Due to the time constraint it will probably be an off-the-peg situation. You might find a nice used kilt in your size on Ebay and get it right away.

    Yes belt loops have nothing to do with quality. The tattiest Pakistani kilts have them, while none of my bespoke kilts do.

    Jacket Kilt jacket conversions usually look like what they are. Standard black Argyll jackets are widely available new off the peg, ex-hire, used on Ebay, and so forth. All of my kilt jackets (two black Argylls, one Lovat tweed Argyll, one Prince Charlie) were all bought used on Ebay for between $50 and $125 each.

    Sporran Yes borrow if you can! High quality made in Scotland Evening Dress sporrans are available for well under $100 regularly on Ebay, if you want to get your own.

    Belt why...?

    Hose/Flashes Plain/selfcoloured kilt hose are relatively inexpensive. Lochcarron sells the basic sort in several colours. I prefer Cheviot myself, but they're more expensive. For flashes I prefer the fringed Shooting Socks ones.

    Sgian Dubh why...?

    Shoes Yes any nice plain black shoes would be fine.

    Tie Plain black ordinary bow ties are more or less standard.

    Waistcoat/Vest Traditionally waistcoats have been standard with Highland Dress. If you have a black Barathea Argyll jacket the waistcoats can be bought separately. Traditionally red, buff, etc waistcoats were often worn with black jackets for Evening Dress.

    Shirt I like the stand collar shirt with points for Evening Dress.


    Quote Originally Posted by TheGratefulNed View Post
    I'm pretty set on going with the Brian Boru for two reasons; my family heritage is ~50% Irish and I personally like the look of the BB more than the PC.
    I don't think there's anything "Irish" about the so-called Brian Boru jacket, which I think was called that as a marketing device. But if you like it, why not wear it?
    Last edited by OC Richard; 16th December 18 at 07:32 PM.
    Proud Mountaineer from the Highlands of West Virginia; son of the Revolution and Civil War; first Europeans on the Guyandotte

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  17. #20
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    Thanks for the feedback, OC Richard.

    As far as why I might wear the belt, I'm probably going to use sporran hangers, since the last time I tried on a sporran chain I was about 25-30 lbs. lighter than I am now and even then it was a bit uncomfortable and underlined my belly in a rather unflattering manner.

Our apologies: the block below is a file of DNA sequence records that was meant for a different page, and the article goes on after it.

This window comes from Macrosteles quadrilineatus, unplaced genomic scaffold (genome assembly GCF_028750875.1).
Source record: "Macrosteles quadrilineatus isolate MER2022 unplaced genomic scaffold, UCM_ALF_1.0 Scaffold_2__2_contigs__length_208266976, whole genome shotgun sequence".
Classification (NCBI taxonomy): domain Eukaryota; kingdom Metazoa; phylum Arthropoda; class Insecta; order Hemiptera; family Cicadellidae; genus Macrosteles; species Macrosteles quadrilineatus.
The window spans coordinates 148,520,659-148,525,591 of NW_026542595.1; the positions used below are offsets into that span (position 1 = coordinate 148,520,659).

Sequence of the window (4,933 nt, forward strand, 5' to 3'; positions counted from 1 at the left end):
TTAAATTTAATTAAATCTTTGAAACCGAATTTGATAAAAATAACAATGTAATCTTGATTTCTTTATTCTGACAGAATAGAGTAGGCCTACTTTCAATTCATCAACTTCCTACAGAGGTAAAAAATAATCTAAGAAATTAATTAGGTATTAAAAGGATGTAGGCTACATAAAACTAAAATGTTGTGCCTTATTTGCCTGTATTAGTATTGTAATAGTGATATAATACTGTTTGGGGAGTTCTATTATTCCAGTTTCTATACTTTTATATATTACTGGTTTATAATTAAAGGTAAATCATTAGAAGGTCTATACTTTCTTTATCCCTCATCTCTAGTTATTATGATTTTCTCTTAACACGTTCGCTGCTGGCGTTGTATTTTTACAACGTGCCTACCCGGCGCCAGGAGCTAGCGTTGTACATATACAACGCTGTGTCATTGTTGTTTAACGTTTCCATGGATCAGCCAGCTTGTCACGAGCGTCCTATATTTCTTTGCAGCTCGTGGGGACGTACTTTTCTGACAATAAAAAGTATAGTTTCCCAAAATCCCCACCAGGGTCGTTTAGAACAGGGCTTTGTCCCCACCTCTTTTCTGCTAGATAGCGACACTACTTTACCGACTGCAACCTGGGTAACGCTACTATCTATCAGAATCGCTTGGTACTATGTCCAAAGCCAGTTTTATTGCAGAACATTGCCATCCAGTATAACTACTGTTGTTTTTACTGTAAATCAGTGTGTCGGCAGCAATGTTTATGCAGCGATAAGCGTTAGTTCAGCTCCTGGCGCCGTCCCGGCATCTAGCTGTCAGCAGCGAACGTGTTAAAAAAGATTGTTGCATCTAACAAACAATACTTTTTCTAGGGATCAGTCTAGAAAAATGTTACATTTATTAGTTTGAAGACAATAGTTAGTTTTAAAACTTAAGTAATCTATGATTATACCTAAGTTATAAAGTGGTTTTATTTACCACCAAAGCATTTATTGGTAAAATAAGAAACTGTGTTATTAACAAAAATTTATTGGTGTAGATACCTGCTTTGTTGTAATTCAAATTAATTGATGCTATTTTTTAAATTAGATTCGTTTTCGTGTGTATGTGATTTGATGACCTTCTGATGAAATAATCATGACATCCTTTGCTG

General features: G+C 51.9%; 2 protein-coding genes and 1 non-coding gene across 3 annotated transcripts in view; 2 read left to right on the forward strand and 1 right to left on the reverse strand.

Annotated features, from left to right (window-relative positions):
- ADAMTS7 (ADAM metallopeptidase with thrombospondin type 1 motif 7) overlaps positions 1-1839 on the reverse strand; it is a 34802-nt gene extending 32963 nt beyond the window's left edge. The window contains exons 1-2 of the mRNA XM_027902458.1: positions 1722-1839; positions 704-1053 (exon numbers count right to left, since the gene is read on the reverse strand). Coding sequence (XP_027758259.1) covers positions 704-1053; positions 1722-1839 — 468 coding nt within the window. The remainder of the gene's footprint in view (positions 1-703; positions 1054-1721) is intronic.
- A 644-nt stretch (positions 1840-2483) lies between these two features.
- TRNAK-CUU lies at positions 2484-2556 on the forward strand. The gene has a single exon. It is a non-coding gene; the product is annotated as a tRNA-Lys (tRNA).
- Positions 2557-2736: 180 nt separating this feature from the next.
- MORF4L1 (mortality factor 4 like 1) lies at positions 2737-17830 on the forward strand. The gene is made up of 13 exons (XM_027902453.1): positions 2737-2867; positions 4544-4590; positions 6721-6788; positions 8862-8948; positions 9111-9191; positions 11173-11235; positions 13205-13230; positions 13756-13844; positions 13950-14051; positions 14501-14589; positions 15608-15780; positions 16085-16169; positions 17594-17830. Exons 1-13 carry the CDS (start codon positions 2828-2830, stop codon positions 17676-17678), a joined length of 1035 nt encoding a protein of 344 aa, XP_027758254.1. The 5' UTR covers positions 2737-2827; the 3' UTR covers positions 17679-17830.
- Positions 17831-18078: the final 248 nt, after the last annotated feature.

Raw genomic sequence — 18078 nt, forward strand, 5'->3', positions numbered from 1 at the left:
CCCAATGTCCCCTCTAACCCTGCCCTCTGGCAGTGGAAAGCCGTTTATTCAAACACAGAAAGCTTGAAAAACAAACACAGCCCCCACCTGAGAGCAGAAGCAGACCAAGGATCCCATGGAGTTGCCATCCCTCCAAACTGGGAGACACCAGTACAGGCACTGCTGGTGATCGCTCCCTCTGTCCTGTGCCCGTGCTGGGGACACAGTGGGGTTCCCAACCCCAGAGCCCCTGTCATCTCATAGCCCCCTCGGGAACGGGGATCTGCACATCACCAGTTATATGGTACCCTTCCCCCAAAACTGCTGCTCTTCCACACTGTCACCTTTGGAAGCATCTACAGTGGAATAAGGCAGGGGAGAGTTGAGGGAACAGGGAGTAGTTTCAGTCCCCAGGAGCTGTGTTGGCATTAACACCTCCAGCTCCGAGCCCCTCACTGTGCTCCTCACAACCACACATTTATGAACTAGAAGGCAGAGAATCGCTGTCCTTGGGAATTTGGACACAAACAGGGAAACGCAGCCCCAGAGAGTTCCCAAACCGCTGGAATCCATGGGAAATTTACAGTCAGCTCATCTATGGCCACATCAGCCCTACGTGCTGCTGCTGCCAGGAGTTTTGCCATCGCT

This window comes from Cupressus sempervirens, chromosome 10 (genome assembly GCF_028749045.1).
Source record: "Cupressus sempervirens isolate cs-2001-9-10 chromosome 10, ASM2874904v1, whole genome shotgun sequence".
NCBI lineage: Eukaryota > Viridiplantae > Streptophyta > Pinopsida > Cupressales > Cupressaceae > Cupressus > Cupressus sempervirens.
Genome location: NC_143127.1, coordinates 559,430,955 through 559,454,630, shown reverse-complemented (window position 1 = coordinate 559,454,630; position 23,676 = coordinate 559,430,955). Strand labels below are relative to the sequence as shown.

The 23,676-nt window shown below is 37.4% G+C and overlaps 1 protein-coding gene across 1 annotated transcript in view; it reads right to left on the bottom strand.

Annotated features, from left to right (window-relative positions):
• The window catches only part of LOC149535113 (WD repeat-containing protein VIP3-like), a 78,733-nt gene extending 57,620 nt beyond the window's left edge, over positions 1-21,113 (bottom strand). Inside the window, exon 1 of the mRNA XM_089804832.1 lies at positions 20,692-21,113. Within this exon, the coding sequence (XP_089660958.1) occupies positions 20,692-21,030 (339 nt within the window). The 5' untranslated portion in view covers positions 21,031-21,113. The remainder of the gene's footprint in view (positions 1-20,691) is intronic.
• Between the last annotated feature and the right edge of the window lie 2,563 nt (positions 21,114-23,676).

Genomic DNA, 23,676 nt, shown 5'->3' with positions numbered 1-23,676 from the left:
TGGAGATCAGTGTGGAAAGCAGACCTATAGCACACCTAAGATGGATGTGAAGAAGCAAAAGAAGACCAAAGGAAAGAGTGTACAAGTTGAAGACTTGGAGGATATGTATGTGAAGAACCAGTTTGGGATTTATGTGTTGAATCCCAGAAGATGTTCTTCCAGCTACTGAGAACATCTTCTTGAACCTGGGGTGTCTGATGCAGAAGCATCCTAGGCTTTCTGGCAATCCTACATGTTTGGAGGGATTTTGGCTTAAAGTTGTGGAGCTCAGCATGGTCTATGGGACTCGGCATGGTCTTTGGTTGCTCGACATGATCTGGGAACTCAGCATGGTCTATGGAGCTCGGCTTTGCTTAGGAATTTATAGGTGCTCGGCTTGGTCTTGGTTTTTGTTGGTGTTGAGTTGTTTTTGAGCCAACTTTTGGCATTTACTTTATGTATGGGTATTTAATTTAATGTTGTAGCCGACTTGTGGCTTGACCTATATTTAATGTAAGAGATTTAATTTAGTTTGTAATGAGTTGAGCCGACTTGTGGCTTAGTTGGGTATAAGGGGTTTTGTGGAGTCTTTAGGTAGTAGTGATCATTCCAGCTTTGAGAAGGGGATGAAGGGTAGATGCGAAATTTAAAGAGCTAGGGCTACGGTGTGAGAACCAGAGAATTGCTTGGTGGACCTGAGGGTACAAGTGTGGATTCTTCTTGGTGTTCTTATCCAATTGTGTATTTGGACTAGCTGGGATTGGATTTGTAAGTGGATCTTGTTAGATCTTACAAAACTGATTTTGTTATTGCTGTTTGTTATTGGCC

I will eventually get a sporran, just trying to keep inside a budget at the moment. So borrowed it is!

    Yeah, I know the Brian Boru jacket doesn't have any sort of actual tradition/history to it, though the round silver harp buttons definitely help lend an Irish flavor to it. Also, in my very brief, preliminary, and shallow research into historical Irish fashions over the past month or so, I did see several examples of something that looks an awful lot like a shawl collar in a few ~16th-17th century illustrations, albeit on long, open-chested tunic-like garments (possibly a variation of the léine) over top of a shirt, not true formal jackets. Whether there's any tradition to it or not, I personally like the look of the Brian Boru better than the Prince Charlie. I consider the Irish-inspired tweaks as a bonus.

    Speaking of jackets, perhaps the Great Rabble can help me with something that's causing me some confusion. Are UK and US standard jacket sizes the same? Most websites seem to indicate they're the same, but a few put the UK sizes at a bit smaller than the US sizes of the same number. I found some reasonably priced ex-hire Argylls and PCs from two different sellers, one in Scotland and one in England, but I would rather not have to mess around shipping it back to get a different size. I messaged the sellers and they both indicated they're UK sizing. Wondering if a UK 54R will fit the same as my US 54R or if I need to bump it up or down a size or two.
    Verbing weirds language.